Broken. Need new pair.

the sandals -- top view

When I walked in, he didn’t even look up.

A few seconds passed, and the kindly Chinese gentleman in the shoe repair shop rose from his bench and meandered through the tiny, ultra-crowded shop.

He stood in front of me and waited.

I gave him one of my sandals and showed him the broken buckle and the worn out bottoms.

He answered quickly.  Apparently, for him, it didn’t require a lot of thought.

“Broken.  Need new pair.”

Being the kind of person who sometimes needs to hear things more than once, I asked again, just to make sure.

“You can’t fix these?” I asked.

He handed me the shoe.

“Broken.  Need new pair,” he said.

“Thank you,” I said.

He returned to his bench, in order to continue working on a pair of shoes that apparently were worth his effort and skill.

I remember, as a child, visiting that shop, in the first block of East Innes Street, in downtown Salisbury — located sort of in the basement of a building on “the square.”

My father, or grandmother, sent me there a few times, in order to drop off or pick-up a pair of shoes.

Our family’s department store sold a lot of shoes, and I suppose we used that shop’s service for customers who bought high quality shoes that needed new soles.

Other than this pair of sandals, I pretty much wear tennis shoes all the time — and I wear them forever, until they are completely, 100% gone, before breaking down and buying a new pair — so I really can’t relate to getting shoes fixed.

But I wonder how long that shop has been there and who has owned it over the years.  How long has this man been there?  Has it changed owners many times?  Is it a family business, passed down a couple of generations?  Could that same man have been there last time I was there, when I was a kid?  It doesn’t seem like the store has changed at all.

I’m sort of curious and don’t mind, usually, asking questions such as this.  But I dare not ask this man.  He’s busy, with broken shoes everywhere.  His work is tedious and continuous.  He doesn’t seem like the type of guy who would waste away his time shooting the bull in English with a guy like me.

the broken buckle

That buckle broke about two weeks ago.

I knew it was a long shot.

I’m thinking I’ve had those sandals at least ten years.  I remember getting an incredible deal.  I think they cost $12.  It was a mismatch.  One was size ten, the other ten and a half.

I’ve worn them almost every day around the house, and often out of the house.  I wore them to work, on teacher work days.  I’ve worn them to bars.  I’ve worn them in the mountains and on the beach.  I’ve drenched them in ocean water and beach sand — and stepped in, and scraped off, and scrubbed off, dog poop.  Several times.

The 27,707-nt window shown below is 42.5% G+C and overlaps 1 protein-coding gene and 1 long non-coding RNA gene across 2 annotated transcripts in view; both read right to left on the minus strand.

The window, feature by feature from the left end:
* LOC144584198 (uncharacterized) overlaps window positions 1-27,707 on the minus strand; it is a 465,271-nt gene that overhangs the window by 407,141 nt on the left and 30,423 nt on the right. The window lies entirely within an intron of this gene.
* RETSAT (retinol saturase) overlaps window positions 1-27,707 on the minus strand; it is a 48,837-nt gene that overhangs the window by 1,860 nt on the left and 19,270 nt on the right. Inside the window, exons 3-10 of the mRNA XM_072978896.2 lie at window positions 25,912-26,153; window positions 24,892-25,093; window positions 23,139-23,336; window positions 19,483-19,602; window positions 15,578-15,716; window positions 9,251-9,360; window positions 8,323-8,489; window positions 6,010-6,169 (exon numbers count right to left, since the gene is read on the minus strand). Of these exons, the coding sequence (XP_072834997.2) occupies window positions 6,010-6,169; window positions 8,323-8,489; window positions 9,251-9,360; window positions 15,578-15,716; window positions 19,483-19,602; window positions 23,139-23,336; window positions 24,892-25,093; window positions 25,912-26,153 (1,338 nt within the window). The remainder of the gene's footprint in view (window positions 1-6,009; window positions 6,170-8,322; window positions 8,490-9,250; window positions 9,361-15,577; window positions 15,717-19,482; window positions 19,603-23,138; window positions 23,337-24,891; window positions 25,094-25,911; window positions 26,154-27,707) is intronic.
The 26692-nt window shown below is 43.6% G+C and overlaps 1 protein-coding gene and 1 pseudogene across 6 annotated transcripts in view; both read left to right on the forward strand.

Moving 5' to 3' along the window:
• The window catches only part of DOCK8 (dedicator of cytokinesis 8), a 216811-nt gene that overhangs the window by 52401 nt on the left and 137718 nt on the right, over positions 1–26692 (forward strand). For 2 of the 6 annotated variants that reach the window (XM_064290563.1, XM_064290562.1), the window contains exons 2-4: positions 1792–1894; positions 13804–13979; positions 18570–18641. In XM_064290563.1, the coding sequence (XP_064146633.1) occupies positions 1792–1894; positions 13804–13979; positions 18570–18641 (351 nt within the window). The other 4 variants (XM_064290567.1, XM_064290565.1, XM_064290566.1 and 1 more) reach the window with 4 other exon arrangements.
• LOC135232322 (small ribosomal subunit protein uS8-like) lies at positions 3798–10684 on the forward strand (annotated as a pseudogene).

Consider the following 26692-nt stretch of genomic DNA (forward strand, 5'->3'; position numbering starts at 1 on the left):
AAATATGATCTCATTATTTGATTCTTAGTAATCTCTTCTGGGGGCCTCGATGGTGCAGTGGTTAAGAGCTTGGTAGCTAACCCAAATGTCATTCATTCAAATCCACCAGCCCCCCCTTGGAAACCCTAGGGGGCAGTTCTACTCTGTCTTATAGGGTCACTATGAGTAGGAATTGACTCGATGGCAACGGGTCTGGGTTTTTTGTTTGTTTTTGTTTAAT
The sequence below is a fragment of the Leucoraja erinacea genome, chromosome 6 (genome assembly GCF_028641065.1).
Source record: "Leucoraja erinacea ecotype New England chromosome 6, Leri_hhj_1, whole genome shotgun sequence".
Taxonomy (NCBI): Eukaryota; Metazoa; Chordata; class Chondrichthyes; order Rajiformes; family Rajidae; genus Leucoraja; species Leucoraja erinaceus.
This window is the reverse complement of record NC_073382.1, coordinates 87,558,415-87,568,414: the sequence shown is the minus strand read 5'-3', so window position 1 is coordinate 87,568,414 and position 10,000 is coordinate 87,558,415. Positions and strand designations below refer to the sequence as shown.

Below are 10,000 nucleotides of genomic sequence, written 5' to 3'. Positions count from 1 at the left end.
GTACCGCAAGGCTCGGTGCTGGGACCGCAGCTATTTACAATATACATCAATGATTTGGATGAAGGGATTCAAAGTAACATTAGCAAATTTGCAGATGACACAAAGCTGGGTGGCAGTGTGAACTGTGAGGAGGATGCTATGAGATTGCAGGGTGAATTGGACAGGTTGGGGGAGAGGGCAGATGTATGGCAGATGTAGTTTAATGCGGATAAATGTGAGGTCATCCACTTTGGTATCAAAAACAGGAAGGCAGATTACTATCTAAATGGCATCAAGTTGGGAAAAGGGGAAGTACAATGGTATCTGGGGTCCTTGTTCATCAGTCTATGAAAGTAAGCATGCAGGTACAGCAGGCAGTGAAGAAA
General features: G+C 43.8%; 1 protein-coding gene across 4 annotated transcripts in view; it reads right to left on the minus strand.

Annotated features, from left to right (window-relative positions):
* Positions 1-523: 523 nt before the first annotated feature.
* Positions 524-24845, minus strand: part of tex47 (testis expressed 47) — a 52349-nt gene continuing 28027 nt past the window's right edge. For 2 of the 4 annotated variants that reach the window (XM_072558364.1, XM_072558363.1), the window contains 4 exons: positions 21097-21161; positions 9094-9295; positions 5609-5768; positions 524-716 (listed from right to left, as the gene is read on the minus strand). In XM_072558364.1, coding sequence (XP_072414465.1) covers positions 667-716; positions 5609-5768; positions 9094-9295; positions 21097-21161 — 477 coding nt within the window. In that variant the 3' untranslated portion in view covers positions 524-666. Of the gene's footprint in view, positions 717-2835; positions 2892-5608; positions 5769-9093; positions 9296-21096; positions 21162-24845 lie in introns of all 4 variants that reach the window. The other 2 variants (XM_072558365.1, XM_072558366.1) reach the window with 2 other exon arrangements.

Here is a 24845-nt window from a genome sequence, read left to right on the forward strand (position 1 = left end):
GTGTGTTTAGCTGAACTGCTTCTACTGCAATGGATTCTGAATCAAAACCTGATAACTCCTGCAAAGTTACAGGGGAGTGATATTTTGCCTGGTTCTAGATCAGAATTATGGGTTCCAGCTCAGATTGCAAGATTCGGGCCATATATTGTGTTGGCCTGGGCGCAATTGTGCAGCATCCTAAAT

I’ve looked around town at a few shoe stores already.  In February, there aren’t many to be found.  The ones I’ve seen, I don’t like.  They don’t have tire treads on the bottoms.  They don’t have good arch support.  And they’ve got too many straps.  They’ve got straps on the back, which may require sitting down or bending over in order to take them on or off.  There’s just too much sandal on the sandals.  And they’re way too expensive.

On the internet, I’ve seen sandals that look just like mine, but they’re over a hundred dollars!

Thus begins my quest for a pair of sandals.

the bottom of the sandals

Two things I avoid: haircuts and new shoes

Two things I avoid: haircuts and new shoes.

Today I got a new pair of shoes.

I’ve had this pair for about a year and a half. Wore them every day for a year, until they were completely worn out.

old shoes
old shoes

Then, in January — I got a new pair. I wore those everyday, walking a minimum of 10,000 steps a day.

About a month ago, this old worn out pair started looking newer than the January pair on my feet (these are better quality; I only paid $14 for the January pair) — so I went back to this pair again.

Today, with sore feet that were crying for more support and padding, I sprung for the new ones — vowing not to go this long again.

There are certainly many more things I avoid. Shoes and haircuts happen to the be ones that come to mind.

new shoes
new shoes

I’m pretty sure I’ve been this way my whole life, even though my father was in the shoe business and I didn’t have to pay for them when I was growing up. There’s probably a psychological connection there somewhere.

Both pair pictured here are New Balance.  I like New Balance because they come in wide widths, they’re reasonably priced, and they’re good shoes.

I used to like the fact that they were manufactured in America. The company website still gives the impression that they are made in this country.

They’re not. The label inside clearly says Made in China.

Nothing lasts forever.  Not shoes.  And not the domestic manufacturing of a shoe that seemed, for years, to defy the market’s pressure for cheap, Asian labor.

I don’t know where the $14 shoes were made, but they weren’t bad at all, really — especially for that price.

In this economy, it’s nice to buy local when possible.

There’s nothing more local than a haircut.  Don’t know why I avoid those.